Publication Date


Document Type


First Advisor

Mehta, Sudha Wadhwa||Kresheck, Gordon C.

Degree Name

M.S. (Master of Science)

Legacy Department

Department of Home Economics


Lipids; Soy-bean as food; Low-cholesterol diet; Lecithin


The effect of cholesterogenic diet with and without soya-lecithin supplementation on the liver lipid levels of two strains of rats was investigated. Sixteen Sprague-Dawley Albino rats and eleven Long-Evans Hooded rats were divided into three groups. One group of four Albino rats and five Long-Evans Hooded rats each was fed the control diet containing 5% corn oil for two weeks. Another group of six Albino rats and six Long-Evans Hooded rats was fed a cholesterogenic diet containing 40% butter fat and 5% cholesterol for two weeks. A third group of six Albino rats was given the cholesterogenic diet supplemented with 200-300 mg lecithin for two weeks. After the two week period all animals were killed and their livers were removed and frozen and analyzed for total lipid, total cholesterol, free cholesterol, esterified cholesterol and phospholipids. Prior to the two week study all animals were given similar dietary treatments for eight weeks to study the serum lipid changes.The relative liver weights of the rats fed the cholesterogenic diet almost doubled and were significantly greater (p < 0.01) than that of the controls. Rats fed the cholesterogenic diets supplemented with lecithin had slightly but not significantly lower relative liver weights. The feeding of cholesterogenic diet to the rats increased the total liver lipid levels 5-fold and total liver cholesterol 23-fold in the two week period. Most of the increase of cholesterol was observed in the ester form which showed a 50-fold increase while the free cholesterol increased only slightly. The phospholipid levels remained the same for the Albino rats but decreased by 50% in the Long-Evans Hooded rats. Supplementing the cholesterogenic diet with lecithin decreased the total lipids and the total cholesterol levels only to a small degree which was not significant. However, cholesterol ester levels decreased significantly (p < 0.05). Two Albino rats continued to increase their liver lipid levels after lecithin supplementation. The reason for this is not known and can only be speculated to be due to individual variation. From the serum and liver lipid observations the following mechanism of action of lecithin was postulated. The primary effect of lecithin is to remove cholesterol from the serum to the liver in the ester form where it is further metabolized. Thus, while the hypocholesterolemic effect of lecithin supplementation of cholesterogenic diet was apparent in two weeks, the effective removal of cholesterol from the liver required much longer period. Strain differences were observed between the Albino and Long-Evans Hooded rats. The latter group showed higher total lipid and cholesterol levels as compared to the former.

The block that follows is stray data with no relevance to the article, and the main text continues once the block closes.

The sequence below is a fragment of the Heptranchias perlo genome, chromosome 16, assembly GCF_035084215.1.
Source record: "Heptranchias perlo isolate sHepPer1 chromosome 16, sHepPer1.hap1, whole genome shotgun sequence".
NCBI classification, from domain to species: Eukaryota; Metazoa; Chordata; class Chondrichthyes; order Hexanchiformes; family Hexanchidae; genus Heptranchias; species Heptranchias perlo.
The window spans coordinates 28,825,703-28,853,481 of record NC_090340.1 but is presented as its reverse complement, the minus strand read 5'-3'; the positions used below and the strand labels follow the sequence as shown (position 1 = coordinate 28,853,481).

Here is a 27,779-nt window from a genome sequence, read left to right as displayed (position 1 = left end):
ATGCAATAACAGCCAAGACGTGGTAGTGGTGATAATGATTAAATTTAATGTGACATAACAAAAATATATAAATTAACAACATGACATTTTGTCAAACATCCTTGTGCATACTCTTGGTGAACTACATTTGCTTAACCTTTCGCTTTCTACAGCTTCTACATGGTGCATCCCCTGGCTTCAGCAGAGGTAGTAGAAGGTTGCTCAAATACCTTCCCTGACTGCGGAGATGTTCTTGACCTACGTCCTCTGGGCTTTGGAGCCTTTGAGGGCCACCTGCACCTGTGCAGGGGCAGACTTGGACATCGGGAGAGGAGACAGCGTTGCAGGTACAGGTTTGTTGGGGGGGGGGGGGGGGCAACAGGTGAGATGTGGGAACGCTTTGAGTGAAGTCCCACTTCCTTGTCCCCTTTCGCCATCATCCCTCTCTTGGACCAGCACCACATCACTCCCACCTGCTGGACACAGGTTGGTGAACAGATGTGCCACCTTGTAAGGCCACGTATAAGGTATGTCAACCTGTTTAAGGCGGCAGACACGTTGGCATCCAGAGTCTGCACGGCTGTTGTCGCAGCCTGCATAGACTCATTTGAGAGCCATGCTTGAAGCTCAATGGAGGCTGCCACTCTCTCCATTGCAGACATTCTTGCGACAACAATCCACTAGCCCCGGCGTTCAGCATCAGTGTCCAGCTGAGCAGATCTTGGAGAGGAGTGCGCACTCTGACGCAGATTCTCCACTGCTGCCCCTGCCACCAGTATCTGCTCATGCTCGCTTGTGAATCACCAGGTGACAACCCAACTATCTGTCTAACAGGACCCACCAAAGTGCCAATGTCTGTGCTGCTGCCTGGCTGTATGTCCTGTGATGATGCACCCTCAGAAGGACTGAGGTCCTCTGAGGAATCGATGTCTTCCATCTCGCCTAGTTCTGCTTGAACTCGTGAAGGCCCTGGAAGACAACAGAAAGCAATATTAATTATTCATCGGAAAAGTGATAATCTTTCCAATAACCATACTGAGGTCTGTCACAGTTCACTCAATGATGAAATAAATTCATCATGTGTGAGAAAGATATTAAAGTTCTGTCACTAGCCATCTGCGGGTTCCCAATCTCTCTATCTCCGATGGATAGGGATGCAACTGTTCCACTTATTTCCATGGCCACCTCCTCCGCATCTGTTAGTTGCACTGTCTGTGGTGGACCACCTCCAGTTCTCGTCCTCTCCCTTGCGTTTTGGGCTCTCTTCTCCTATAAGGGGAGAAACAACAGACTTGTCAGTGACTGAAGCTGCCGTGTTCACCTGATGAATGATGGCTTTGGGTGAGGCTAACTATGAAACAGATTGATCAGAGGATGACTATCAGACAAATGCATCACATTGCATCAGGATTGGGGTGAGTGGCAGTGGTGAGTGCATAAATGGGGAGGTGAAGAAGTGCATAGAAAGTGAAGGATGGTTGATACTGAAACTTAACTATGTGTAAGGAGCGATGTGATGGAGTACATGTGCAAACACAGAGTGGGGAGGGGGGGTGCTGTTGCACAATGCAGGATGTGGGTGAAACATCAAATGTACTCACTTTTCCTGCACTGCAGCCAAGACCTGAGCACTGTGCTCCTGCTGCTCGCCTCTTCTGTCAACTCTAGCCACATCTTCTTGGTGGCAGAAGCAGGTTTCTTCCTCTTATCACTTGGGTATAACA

Includes bibliographical references.||Includes illustrations.


iv, 70 pages




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